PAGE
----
As if parents don't have enough to worry about, with cyber-bullying and online perverts, now the nation's pediatricians are adding "Facebook depression" to the list of maladies stalking our kids.
According to a report released this week by the American Academy of Pediatrics, doctors may add a new trio of cringe-inducing questions to their screening checklist for teenage patients: "Are you on Facebook? How many friends do you have? And how does that make you feel?"
Apparently, kids with poor self-esteem can be pitched into depression by the perception that everyone on Facebook is having more fun that they are. They become obsessed with others' status updates and friend tallies. Some withdraw and lose interest in socializing; others try to court popularity by taking desperate measures to impress others.
Doctors feel the need to get involved because so many parents go to them "concerned about their children's engagement with social media."
I'm not surprised at that concern. Every day, it seems, we hear some frightening story about teenagers sexting or online harassment or someone's humiliating YouTube horror.
The doctors suggest that children spend less time online and that parents bone up by spending
The risks to kids rest in parents' ignorance, the report in the journal Pediatrics says. "They frequently do not have the technical abilities or time needed to keep pace with their children in the ever-changing Internet landscape."
Parents ought to work on the "participation gap" in their homes by becoming better-educated about the technologies that their children worship.
I think the doctors are missing the point. Figuring out how to upload a video of a singing dog isn't going to keep my kids safer.
The problem is neither the fancy gadgets and social networks, nor a lack of parental knowledge and control. It's more a reflection of the cultural shift that has both teens and adults in its thrall.
And it's getting harder to avoid. You grow up watching "Jersey Shore" or Googling "Kim Kardashian" and you just might think that texting a nude photo of yourself to a boy is about as risque as, say, flashing a glimpse of her thong underwear was to Monica Lewinsky, once our notion of "harlot."
I'm lucky; my daughters are old enough to keep social media in perspective. But I called a therapist I trust — she's counseled adolescents for 30 years — to ask what she thinks of Facebook depression.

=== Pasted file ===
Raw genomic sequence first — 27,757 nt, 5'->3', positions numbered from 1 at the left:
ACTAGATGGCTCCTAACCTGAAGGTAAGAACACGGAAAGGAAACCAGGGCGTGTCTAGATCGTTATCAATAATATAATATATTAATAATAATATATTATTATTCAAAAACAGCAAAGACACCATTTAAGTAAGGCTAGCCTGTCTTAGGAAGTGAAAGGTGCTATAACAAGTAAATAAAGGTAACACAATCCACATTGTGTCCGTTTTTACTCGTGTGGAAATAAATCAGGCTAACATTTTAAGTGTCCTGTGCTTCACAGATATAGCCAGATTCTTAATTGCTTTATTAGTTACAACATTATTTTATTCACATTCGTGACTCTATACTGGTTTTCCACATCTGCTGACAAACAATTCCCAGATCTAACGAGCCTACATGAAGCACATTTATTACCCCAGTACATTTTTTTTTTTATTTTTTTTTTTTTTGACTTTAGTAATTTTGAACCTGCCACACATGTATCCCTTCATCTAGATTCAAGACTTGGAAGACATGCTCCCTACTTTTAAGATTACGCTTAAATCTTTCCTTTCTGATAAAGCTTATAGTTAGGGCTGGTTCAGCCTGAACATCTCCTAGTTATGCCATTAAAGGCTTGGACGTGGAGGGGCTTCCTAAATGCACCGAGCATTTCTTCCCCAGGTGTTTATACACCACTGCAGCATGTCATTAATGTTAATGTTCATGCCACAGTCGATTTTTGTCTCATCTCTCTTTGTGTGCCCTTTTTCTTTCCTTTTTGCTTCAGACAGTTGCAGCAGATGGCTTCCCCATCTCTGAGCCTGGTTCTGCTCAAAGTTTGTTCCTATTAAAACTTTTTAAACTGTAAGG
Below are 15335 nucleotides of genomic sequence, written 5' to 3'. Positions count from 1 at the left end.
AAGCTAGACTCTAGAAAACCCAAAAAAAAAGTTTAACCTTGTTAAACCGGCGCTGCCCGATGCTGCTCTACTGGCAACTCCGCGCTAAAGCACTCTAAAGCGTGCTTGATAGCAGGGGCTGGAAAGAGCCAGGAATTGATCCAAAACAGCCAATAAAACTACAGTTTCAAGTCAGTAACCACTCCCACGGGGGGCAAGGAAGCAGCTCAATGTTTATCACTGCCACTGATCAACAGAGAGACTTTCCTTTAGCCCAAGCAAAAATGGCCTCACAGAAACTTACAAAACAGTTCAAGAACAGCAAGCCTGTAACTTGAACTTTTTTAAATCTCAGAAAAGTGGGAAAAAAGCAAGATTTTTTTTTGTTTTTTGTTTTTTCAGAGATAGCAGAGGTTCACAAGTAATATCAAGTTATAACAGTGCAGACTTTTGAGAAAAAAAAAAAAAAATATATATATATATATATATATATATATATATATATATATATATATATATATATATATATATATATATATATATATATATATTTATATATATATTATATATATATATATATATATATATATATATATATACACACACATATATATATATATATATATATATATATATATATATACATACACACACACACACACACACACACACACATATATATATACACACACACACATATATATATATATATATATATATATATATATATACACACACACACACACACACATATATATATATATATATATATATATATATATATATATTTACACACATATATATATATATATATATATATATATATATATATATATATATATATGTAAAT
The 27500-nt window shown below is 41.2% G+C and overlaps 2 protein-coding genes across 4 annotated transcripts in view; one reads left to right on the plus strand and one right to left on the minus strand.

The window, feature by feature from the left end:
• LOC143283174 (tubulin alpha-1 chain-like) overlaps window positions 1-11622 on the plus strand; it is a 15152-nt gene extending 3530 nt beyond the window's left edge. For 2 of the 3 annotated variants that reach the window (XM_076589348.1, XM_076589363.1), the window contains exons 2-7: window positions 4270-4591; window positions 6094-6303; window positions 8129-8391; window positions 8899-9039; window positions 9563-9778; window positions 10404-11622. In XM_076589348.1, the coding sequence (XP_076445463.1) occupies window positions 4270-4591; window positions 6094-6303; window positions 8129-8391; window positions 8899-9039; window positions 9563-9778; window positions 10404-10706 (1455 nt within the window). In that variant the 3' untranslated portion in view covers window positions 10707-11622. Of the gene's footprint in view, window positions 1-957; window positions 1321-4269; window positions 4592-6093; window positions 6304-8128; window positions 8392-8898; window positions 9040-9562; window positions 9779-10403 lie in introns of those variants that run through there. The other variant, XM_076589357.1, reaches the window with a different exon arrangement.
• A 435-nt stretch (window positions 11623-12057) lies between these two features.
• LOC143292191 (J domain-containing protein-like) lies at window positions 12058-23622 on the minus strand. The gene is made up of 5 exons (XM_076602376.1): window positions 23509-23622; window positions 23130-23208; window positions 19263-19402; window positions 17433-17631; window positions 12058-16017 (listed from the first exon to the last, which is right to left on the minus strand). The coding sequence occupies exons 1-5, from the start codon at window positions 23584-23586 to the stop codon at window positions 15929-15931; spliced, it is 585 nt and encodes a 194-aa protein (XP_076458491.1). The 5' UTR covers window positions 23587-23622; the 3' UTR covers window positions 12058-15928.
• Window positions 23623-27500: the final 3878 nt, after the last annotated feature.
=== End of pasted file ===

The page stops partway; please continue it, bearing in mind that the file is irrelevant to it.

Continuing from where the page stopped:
She's seen teenagers "devastated" by their Facebook friends' actions and comments, psychologist Veronica Thomas told me.
It was bad enough back in the day to be the lone kid not invited to Jerry's bar mitzvah. You might ease the sting by faking an illness on Monday so you wouldn't have to hear everyone at school talking about it. Now you'll probably spend party night alone and morose, scrolling through Facebook updates and cellphone photos — stuck with an in-your-face reminder of what a social failure you are.
What social networking has done is not just amplify the pain and raise the stakes but also recalibrate the dimensions of friendship. "It makes the quantity of friends and contacts seem much more important than the quality," she said.
The process of collecting "friends" online, instead of cultivating intimacy over time, can stunt the emotional growth of teens and deprive them of healthy social outlets, she said. "You feel validated because you have 500 friends. But you may not have anybody you can really expose yourself to."
Remember, Facebook started seven years ago as an outlet for college students. Now kids sign up in middle school, inviting people they barely know into what once was a private journey.
"Teenagers try on so many personalities in the process of growing up," she said. That's much harder to do onstage, to have the process chronicled in Facebook postings and witnessed by a bevy of virtual strangers.
Others' expectations can become your perception, Thomas said. "You're locked into living up to your Facebook persona. You don't learn what goes into building friendship … talking, disclosing, seeing how things evolve, fighting, forgiving, getting over it."
Without that private give and take, children can grow into adults without fully understanding the notion of friendship, she said.
Which might explain former UCLA student Alexandra Wallace.
That parody of geeky Asian kids? It might draw laughs from your buddies at a dorm room party. They know you're a good person, just mouthing off; they'll forgive your cultural blind spot. But it's not so funny when you get dolled up and act it out on YouTube for millions of others.